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Article I, § 16 of the Maine Constitution provides: “Every citizen has a right to keep and bear arms and this right shall never be questioned.”

The Supreme Judicial Court of Maine has held that art. I, § 16 creates an individual “right to keep and bear arms,” but this right is not absolute. Rather, it is subject to the reasonable exercise of constitutionally granted police powers. In State v. Brown, the court reversed a trial court dismissal of an indictment against a defendant charged with violating the state’s ‘felon in possession of a firearm’ statute, holding that a statute banning the possession of firearms by people convicted of felonies, including those who committed non-violent felonies, was a reasonable exercise of the police power.1 “It has long been settled law that the State possesses ‘police power’ to pass general regulatory laws promoting the public health, welfare, safety, and morality.”2 The court found that statutes regulating the possession of firearms by convicted felons serve the public welfare and “bear a rational relationship to the legitimate governmental purpose of protecting the public from the possession of firearms by those previously found to be in…serious violation of the law…”3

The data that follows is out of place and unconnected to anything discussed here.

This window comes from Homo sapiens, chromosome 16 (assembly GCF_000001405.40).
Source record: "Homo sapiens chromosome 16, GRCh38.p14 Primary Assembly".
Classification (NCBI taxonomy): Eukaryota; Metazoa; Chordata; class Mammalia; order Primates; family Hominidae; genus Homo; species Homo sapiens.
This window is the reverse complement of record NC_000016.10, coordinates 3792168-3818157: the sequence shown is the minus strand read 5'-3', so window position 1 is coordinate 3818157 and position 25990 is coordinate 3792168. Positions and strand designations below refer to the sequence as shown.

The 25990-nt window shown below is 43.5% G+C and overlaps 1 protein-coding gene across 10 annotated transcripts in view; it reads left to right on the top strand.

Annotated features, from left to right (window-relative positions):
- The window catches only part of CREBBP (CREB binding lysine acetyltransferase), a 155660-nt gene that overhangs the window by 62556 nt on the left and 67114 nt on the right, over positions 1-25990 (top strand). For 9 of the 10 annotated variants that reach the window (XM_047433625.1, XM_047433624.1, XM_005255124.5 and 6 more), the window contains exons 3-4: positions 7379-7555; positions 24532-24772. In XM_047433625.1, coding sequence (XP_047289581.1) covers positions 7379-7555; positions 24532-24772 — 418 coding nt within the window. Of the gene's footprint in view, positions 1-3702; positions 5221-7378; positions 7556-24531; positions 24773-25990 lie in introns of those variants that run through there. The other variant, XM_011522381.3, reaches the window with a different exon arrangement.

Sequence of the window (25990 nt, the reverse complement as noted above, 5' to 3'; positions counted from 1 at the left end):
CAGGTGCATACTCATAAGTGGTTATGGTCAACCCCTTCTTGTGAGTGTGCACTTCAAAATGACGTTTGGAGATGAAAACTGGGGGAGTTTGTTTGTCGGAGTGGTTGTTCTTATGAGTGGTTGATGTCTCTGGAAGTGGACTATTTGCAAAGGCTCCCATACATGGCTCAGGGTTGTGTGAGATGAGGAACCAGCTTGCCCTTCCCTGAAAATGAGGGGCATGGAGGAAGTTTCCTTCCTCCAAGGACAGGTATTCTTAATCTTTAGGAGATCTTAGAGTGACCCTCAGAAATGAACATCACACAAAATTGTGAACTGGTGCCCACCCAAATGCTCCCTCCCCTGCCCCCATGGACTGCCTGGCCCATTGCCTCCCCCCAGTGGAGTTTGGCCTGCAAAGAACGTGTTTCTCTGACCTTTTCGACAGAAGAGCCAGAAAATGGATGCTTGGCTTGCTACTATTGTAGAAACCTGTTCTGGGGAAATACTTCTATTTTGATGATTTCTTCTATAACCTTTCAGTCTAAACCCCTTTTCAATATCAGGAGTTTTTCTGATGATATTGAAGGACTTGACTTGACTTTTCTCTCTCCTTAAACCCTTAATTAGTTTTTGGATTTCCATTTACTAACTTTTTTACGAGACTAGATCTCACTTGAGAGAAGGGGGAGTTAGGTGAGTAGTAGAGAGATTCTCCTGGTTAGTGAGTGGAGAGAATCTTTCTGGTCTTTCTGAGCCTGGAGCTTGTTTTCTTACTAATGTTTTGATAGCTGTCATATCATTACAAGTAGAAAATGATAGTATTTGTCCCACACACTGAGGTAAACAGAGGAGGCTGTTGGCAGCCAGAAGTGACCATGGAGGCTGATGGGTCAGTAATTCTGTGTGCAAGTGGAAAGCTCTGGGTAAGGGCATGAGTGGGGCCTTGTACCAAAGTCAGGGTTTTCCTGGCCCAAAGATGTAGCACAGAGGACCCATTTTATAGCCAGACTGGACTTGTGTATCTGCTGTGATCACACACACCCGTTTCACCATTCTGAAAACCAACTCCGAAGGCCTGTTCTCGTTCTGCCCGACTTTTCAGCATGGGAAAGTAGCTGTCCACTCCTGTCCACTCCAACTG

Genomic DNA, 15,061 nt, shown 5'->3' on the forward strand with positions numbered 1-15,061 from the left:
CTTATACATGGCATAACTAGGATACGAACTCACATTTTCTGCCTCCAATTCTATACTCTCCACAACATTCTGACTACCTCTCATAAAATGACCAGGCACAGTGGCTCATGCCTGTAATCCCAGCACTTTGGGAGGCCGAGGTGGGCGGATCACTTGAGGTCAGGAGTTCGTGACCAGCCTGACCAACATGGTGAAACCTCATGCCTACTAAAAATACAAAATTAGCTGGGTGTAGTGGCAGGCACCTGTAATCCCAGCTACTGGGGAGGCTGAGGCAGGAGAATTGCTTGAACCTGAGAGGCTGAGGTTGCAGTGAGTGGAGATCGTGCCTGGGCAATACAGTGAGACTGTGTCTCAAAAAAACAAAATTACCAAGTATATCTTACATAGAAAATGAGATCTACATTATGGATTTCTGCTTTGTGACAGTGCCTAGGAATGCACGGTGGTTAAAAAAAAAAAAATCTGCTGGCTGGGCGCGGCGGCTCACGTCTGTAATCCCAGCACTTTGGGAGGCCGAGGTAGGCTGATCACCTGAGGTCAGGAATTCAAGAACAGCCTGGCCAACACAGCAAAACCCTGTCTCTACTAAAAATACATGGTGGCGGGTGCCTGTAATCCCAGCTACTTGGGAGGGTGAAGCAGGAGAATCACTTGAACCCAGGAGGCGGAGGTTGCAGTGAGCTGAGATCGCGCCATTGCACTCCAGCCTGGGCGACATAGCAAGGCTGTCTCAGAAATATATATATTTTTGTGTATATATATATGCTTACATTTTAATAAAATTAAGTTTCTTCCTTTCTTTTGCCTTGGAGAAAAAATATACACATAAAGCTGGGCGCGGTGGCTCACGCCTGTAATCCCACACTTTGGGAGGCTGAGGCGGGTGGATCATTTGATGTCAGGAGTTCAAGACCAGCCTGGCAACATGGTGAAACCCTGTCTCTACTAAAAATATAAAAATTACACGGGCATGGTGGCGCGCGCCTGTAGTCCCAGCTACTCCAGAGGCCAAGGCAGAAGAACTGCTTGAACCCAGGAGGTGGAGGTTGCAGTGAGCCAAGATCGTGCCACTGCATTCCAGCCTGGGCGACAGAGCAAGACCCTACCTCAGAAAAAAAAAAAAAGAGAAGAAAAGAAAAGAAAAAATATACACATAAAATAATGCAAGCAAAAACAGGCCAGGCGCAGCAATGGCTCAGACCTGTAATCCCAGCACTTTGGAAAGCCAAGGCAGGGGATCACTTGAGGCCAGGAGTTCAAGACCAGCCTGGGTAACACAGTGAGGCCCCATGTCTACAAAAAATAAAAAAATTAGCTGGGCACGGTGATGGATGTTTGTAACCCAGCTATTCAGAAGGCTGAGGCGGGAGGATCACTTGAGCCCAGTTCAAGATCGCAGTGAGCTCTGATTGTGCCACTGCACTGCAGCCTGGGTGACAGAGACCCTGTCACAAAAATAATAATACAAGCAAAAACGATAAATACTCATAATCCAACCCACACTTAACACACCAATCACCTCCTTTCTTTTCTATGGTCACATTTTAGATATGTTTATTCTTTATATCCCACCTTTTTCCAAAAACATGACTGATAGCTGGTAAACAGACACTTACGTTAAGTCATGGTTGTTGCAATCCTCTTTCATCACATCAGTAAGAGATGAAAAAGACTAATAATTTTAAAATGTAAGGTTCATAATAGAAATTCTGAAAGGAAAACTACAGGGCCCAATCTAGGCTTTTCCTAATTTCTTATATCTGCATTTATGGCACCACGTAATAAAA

Similarly, in Hilly v. City of Portland, the Supreme Judicial Court of Maine held that a statute requiring a permit to carry a concealed weapon did not violate art. I, § 16 because the statute was “a reasonable response to the justifiable public safety concern engendered by the carrying of concealed firearms.”4


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  1. 571 A.2d 816, 820 (Me. 1990).[]
  2. Id.[]
  3. Id. at 821.[]
  4. 582 A.2d 1213, 1215 (Me. 1990).[]